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M.O.

Nelly

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Album Review

Even if Nelly had his most successful single in years with 2010's "Just a Dream," his defining numbers go back over a decade before this 2013 release, with "Country Grammar" landing in 2000 and the massive "Hot in Herre" dropping in 2002. The serene and smooth "Just a Dream" was also an odd duck for the party-time rapper as he always seemed more comfortable popping bottles and dropping drawers, so the semi-sweet M.O. splits the difference, dropping "Just a Dream" sequels like the uplifting "Heaven" with Daley, and the less-successful "Headphones" with Nelly Furtado, a rap-by-numbers "we need something that sounds like B.o.B's 'Airplanes'" track. The rapper Nelly's unique voice — high-pitched but soulful enough not to be strident — is surprisingly up to the task of these ballads, and he sounds sincere even when the material is unexceptional, but the creative flights of fancy found on his previous album, 5.0, are back too, only this time, they're the highlights. "Rick James" with T.I. is a disco-funk joy fueled by Pharrell Williams in full Neptunes mode with live drums and a slowly rocking beat, but the album cut to cherish is the effortless stunner "Maryland, Massachusetts," where Nelly rattles off "Keep a bad bitch from St. Louis to Vallejo/Your bitches they don't exist, Manti Te'o" and a bunch of other clever stingers. That guests tend to rule their cuts as "Idgaf" is so Pharrell it's almost N.E.R.D., while "100K" sounds like 2 Chainz even before the rapper hits the cut, while Nicki Minaj drops the fantastic common misuse couplet "You should follow my example/Bitch i.e." during the excellent "Get Like Me." Still, that Minaj feature opens the album when it would have been better placed down the track list, and with some redundant numbers to consider, M.O. is both a step up from his previous effort and a mixed bag to rejigger and edit. [A Deluxe Edition added four bonus tracks.]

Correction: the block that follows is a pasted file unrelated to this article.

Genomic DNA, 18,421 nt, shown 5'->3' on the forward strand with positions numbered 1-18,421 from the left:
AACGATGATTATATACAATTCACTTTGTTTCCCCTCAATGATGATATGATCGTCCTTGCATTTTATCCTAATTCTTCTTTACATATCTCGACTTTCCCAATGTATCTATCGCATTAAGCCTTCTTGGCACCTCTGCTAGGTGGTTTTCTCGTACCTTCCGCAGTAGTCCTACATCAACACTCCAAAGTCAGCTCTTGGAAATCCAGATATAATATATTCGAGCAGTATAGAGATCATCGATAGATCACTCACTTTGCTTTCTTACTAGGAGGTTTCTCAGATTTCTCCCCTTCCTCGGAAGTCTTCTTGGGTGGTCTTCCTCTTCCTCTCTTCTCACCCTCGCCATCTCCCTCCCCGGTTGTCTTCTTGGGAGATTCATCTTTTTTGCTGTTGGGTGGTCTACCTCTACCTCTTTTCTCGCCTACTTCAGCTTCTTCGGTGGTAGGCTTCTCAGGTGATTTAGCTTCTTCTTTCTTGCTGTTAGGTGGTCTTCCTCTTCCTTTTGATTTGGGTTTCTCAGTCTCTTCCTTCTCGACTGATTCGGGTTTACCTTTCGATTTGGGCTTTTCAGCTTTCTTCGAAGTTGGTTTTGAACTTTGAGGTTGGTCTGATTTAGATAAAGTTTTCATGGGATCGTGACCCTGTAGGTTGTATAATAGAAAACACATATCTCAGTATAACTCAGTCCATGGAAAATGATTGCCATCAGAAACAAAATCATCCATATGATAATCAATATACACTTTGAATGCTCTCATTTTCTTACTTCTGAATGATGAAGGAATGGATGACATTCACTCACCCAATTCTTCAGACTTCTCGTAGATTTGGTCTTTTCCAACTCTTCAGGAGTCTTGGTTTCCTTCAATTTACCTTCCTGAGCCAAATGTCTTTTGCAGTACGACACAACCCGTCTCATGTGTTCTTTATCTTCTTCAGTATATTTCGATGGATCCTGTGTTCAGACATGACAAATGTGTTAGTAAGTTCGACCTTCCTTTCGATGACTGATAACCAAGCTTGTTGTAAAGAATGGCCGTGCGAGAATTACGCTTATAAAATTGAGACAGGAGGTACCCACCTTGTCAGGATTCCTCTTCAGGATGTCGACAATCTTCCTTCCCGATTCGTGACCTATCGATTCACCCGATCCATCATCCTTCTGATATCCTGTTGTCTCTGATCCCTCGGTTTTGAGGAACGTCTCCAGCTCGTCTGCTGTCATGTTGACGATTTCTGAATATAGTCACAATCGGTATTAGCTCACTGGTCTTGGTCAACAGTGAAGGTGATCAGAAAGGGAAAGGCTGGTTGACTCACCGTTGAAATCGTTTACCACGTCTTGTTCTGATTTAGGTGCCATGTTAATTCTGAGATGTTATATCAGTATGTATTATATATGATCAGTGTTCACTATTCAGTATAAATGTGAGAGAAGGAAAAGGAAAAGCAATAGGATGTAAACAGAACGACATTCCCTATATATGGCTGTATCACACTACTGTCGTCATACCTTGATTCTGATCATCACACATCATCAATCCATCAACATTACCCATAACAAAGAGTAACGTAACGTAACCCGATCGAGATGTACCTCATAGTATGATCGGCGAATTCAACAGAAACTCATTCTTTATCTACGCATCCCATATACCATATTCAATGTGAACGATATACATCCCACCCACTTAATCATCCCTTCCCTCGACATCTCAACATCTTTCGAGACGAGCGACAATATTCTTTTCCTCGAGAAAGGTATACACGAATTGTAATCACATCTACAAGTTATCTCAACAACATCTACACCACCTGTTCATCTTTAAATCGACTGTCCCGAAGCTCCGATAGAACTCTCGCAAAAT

Customer Reviews

What is this a mix tape?

The problem with this album is there are simply too many guest apperances and its over saturated with jingles masking as hooks. Nelly has become complacent relying guest apperances to help fill in the gaps on songs where he only wrote maybe 8 or 16 bars. This album or should I say mix tape is one of Nelly's less than stellar works.

Terrible

This guy is nothing like he use to be. What happen to the St. Lunatics? This is whack

No.

Just no. Who is this album really by, Taio Cruz? Bruno Mars? This isn't Nelly. Straight hating on this album. This just makes me want to go blast Country Grammar.

Biography

Born: November 2, 1974 in St. Louis, MO

Genre: Hip-Hop/Rap

Years Active: '00s, '10s

A savvy pop-rapper with crossover appeal, Nelly seemed like a novelty when he first debuted in 2000 with "Country Grammar (Hot...)," yet he was no one-hit wonder, consistently returning to the pop charts with smash hits like "Hot in Herre," "Grillz," and "Dilemma." His universality was partly rooted in his hometown — the Gateway City, officially known as St. Louis, Missouri — which set him apart from all of the prevailing rap styles of his time. He wasn't from the East or West Coast,...
Full Bio
M.O., Nelly
View In iTunes
  • $13.99
  • Genres: Hip-Hop/Rap, Music, Rap
  • Released: Sep 30, 2013
  • Parental Advisory

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